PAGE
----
Sunday, November 27, 2005

The Exquisite Hoysala!

Its been a while since I put up a picture.
The above is of the Somanathapura Temple near Mysore. It is an exquisite example of Hoysala architecture. The pic, however, doesnt do the least bit of justice to the place.

Hoysala dynasty ruled in Karnataka from about 1006 AD to the mid 14th century and were most known for their architecture and patronage of the arts. The most famous queen Shantala was an accomplished dancer who modelled for the sculptures in their temples. Such was her famed beauty. The establishing of the dynasty has a history too. I have forgotten most of my history but I do remember that there was this brave man who was instructed to kill a tiger that was troubling people. The war cry given was 'hoy-sala', meaning kill the tiger. That is how the dynasty got its name and its emblem of a man killing a tiger.

Coming to Shantala again, there is a book by that name by G V Aiyar, one of the few Kannada books I have read. I fell in love with the book. I love antique silver jewellery and got myself a thick silver anklet for one leg that looks like it came straight out of the book! They would call it 'toda' and wear it after taking a vow to die for their chosen person, the soldier in defense of the king, brother for the protection of his sister, etc. I dont have such intentions but it is my favourite piece of jewellery and I rarely remove it.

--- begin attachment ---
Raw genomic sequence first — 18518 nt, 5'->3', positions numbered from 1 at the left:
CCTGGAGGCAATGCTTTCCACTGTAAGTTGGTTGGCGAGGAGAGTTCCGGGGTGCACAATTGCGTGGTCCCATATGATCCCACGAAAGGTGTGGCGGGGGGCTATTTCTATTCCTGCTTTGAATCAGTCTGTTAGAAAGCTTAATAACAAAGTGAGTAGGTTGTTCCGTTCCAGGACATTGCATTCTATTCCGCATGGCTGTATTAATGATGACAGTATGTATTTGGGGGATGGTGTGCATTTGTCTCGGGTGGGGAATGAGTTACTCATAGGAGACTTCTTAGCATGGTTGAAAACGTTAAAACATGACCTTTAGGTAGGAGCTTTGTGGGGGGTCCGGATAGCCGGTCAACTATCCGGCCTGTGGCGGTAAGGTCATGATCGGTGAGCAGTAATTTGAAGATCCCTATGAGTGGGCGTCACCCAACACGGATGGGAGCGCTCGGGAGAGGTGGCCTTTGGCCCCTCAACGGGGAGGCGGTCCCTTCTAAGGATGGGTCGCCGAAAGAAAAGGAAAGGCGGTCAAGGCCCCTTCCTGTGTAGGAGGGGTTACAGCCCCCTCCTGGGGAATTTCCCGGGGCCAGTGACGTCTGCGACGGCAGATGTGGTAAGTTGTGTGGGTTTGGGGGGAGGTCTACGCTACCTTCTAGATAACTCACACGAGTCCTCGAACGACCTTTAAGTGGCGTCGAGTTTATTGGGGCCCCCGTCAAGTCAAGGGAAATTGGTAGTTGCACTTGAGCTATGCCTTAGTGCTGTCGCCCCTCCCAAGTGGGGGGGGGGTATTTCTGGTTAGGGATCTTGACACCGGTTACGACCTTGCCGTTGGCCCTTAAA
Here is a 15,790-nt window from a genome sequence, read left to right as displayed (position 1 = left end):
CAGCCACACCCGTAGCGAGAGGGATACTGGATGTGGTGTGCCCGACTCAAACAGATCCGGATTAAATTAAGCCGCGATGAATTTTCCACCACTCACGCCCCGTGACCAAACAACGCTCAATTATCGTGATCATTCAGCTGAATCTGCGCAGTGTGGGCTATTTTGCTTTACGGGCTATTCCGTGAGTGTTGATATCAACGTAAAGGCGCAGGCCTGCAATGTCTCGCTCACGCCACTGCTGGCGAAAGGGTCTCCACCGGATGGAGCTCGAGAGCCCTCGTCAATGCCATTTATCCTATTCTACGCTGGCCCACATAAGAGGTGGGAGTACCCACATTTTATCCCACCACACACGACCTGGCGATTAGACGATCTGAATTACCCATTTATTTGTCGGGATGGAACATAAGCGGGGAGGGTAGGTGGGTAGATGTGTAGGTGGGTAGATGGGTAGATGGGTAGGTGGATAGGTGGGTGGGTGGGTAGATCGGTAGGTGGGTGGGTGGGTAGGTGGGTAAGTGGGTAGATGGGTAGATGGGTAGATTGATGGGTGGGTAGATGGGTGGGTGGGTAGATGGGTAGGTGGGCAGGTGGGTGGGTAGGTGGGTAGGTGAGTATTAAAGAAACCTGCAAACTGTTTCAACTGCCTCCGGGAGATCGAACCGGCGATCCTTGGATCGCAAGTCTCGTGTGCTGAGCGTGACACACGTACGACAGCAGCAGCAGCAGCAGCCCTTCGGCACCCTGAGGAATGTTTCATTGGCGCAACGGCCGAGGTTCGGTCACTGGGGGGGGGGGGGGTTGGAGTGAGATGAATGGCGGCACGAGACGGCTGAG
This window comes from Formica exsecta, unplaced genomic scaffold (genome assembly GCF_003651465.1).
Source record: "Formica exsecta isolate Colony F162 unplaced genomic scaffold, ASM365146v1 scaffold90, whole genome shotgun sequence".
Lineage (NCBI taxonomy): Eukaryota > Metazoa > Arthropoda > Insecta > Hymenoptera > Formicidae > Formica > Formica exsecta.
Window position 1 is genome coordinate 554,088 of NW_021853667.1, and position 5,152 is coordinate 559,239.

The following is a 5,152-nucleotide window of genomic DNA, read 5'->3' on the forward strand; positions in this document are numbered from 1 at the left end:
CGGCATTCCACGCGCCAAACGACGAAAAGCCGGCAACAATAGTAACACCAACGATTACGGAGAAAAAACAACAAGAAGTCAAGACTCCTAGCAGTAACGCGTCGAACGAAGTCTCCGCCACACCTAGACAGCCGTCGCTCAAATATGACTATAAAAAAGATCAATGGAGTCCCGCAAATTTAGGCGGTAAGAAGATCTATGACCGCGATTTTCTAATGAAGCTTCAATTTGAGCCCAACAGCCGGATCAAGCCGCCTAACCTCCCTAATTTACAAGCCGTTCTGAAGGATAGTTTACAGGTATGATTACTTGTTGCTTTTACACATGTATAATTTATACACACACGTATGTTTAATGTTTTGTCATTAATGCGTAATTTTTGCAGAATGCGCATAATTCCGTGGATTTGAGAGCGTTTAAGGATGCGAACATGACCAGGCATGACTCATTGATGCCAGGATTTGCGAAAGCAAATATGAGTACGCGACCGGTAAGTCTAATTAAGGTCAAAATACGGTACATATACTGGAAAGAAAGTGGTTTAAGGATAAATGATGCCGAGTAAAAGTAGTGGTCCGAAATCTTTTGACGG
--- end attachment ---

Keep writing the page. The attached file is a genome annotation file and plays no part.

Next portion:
The temple now. I think I have written about Belur and Halebid, my most favourite places on Earth. I shall write about them in detail when I have the pics to go with them. The temple in the pic above was built in the same style in 1268 AD by the army commander of the dynasty, Somanath. It is star shaped and covered with sculptures all over the place. The temple has layers of elephants to support the temple, floral designs, stories from the epics, etc.

Compared to the busier Belur and Halebid, this place is more laid back and much quieter. The lush green lawns are a sight for sore eyes, a welcome relief from the harsh tropical sun. A lazy dog, actually there are many, looks at you from a corner and is good enough to wag its tail when called. Like every tourist spot, there are souvenir shops that are overly high priced. But the temple is beautiful, much more than that in fact. Go. Get immersed in history and come back inspired.

By the way, the slogan for Karnataka State Tourism Development Corporation (KSDTC) is "Theatre of Inspiration".

3 comments:

San Nakji said...

That's awesome. I love these posts!

Friar Tuck said...

Your nation has so much archtectural history compared to ours.

I think a lot of people in the West forget how historical India is.

What is worship like in this context?

Deepa said...

India is too vast and too diverse culturally for any one person to claim to know. it. even though i was born here and will probably die here too, can never totally claim to understand India, and therein I think lies its beauty!

worship here is like in any other temple in India. there is an idol of the God which is adorned and worshipped at set times throughout the day. i believe the God is called Chennakeshava here, another name for Lord Shiva.